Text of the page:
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Pakistan father shoots dead 7 day old baby girl cause he wanted a boy

Shahzaib Khan Pakistan father
Shahzaib Khan Pakistan father shoots dead 7 day old baby girl cause he wanted a boy. Images via social media.
Shahzaib Khan Pakistan father
Shahzaib Khan Pakistan father shoots dead 7 day old baby girl cause he wanted a boy. Image via social media.

Shahzaib Khan Pakistan father shoots dead 7 day old baby girl cause he wanted his first born child to be a boy. Female infanticide in developing nations. 

A Pakistani father has been arrested on suspicion of shooting dead his seven-day-old baby girl because he wanted his first-born child to be a boy. The killing has led to public outcry and condemnation and once again brought attention to the unrelenting issue of female infanticide – the deliberate killing of females – in developing nations. 

The newborn baby named Jannat – meaning ‘heaven’ in Urdu – was shot five times on Monday at her home in the central city of Mianwali according to police. 

Shahzaib Khan, the child’s father allegedly entered his house and ordered his wife to hand over Jannat before shooting dead the week-old baby, reported Dawn newspaper.

Shahzaib, who has been married for two years, then fled the scene only to be arrested on Thursday in a nearby district, police said. 

In some parts of Pakistan tribal customs mean that baby girls can be considered an insult to manhood.

‘A baby girl was born…he was infuriated,’

The girl’s maternal uncle, Hidayatullah Khan, launched a formal complaint against the suspect for the killing.

‘A baby girl was born…he was infuriated,’ Hidayatullah said, referring to the father.

The relative said Shahzaib had not returned to the family home after discovering his wife had given birth to a baby girl and refused to accept her. 

Hidayatullah said the suspect entered the family home where relatives had gathered and ordered his wife to hand over Jannat to him.

‘The suspect took the girl into his hands and shot her dead,’ he told Dawn.  

Hidayatullah claimed that he had tried to take the baby away from Shahzaib but the suspect had pointed the gun at him and the other relatives and threatened to shoot them if they moved closer.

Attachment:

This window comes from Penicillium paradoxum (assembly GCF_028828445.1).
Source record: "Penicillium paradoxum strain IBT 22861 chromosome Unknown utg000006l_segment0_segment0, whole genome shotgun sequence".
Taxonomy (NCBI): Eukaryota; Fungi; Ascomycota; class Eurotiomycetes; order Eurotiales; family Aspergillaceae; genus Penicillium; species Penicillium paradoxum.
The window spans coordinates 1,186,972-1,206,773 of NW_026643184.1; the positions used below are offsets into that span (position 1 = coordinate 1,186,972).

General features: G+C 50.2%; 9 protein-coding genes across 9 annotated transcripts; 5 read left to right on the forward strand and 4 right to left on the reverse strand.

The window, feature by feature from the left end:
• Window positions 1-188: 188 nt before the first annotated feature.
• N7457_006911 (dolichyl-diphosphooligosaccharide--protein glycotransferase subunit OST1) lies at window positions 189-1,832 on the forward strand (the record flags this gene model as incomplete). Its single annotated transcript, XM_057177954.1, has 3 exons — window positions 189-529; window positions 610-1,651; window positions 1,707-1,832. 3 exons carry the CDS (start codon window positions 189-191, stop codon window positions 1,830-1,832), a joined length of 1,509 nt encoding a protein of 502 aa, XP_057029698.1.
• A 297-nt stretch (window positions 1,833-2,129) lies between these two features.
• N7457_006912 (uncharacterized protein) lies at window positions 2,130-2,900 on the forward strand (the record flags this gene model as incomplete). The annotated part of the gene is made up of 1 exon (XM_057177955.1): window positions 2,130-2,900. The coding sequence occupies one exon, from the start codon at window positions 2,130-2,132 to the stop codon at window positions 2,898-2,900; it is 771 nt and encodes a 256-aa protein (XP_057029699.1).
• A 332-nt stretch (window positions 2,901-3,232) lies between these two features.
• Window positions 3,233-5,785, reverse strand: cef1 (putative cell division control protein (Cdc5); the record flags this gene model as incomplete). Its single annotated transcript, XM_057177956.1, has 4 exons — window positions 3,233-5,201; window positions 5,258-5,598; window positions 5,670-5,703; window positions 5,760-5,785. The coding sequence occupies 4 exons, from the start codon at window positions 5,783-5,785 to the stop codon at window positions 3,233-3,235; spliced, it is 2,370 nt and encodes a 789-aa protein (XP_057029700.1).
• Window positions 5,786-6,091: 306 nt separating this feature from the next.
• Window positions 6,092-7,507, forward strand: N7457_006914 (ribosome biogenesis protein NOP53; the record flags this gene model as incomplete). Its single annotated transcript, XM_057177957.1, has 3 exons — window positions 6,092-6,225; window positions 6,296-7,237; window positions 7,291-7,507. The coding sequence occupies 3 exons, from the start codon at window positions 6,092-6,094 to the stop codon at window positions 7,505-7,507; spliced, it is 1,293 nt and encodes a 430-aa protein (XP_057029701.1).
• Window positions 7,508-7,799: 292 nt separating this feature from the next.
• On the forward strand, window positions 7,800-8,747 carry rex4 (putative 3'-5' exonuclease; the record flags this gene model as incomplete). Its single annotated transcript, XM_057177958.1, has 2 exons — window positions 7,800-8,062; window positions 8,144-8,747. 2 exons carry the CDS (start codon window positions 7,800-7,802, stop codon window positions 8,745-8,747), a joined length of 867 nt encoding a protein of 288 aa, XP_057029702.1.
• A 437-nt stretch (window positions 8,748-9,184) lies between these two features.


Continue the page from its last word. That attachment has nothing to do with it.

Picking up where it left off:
The case sparked fury in Pakistan, with the public condemning the ‘brutal’ death of the newborn baby. 

Female infanticide prevalent in developing nations

‘This is beyond barbaric,, brutal and vicious. The only solution to stop this brutality is hanging him publicly,’ Tehseen Qasim wrote on Twitter. 

‘I’m disgusted to the core. I feel terribly for the mother. Look at the beautiful daughter she had. Women lead the world, it’s 2022,’ wrote Misbah Munir, another Twitter user.

Aurat Azadi March, a women’s collective that holds annual rallies against the violation of women’s rights in Pakistan, said the incident came right before International Women’s Day and showed the country’s reality in terms of the treatment of women and girls.

‘We need to wake up to the reality of this country and fight against such injustice and oppression,’ the collective said in a tweet.

The killing of female children otherwise known as female infanticide is in large part a reflection of society’s view of women and females as second class citizens and seeing them as a burden rather than an advantage to a family’s ascent and social standing.

Human rights groups say girls and women face regular violence in Pakistan, which sits three spots above the bottom of the World Economic Forum’s 2021 gender Gap Index.   

Favouring boys over girls

Faisal Edhi, who heads the largest social welfare charity group in Pakistan’s largest city Karachi, reported that over 500 bodies of infants were found dumped over the past two years. Most were girls according to a report.  

Reports Dawn: ‘Favouring boys over girls is not a new phenomenon. It exists in all developing countries and is widespread in China and India, as well as in Pakistan and in some Central Asian and African countries. The male to female sex ratio is skewed in such countries, attributed mainly to the killing of female foetuses (made convenient through the use of ultrasound imaging) and newborns, and neglect of girl children.’ 

There have been a number of high-profile cases in recent years of fathers killing their daughters in Pakistan because they consider them a burden, with males considered the more ‘valuable’ gender. 

In 2015, Irshad Ahmed killed his three young daughters, twins Chashman and Aman aged seven and a five-year-old Fiza, after encouraging his wife Shabana Naz to attend a wedding with their only son. 

Shabana only took one of her daughters, the youngest aged two, after refusing to leave her behind at their home in Chak Jumra town, around 135 miles northwest of Lahore.

When she returned from the wedding, Shabana discovered the bodies of the three little girls lying in the bed – and their father gone. 

Shabana said Ahmed had believed his daughters to be worthless, claiming they would mean the family would ‘die of hunger’. 

The father is alleged to have claimed not wanting to ‘waste money on their education’.

In 2013, Umar Zaib, 28, was arrested in Pakistan for drowning his 18-month-old daughter because he had wanted a son instead.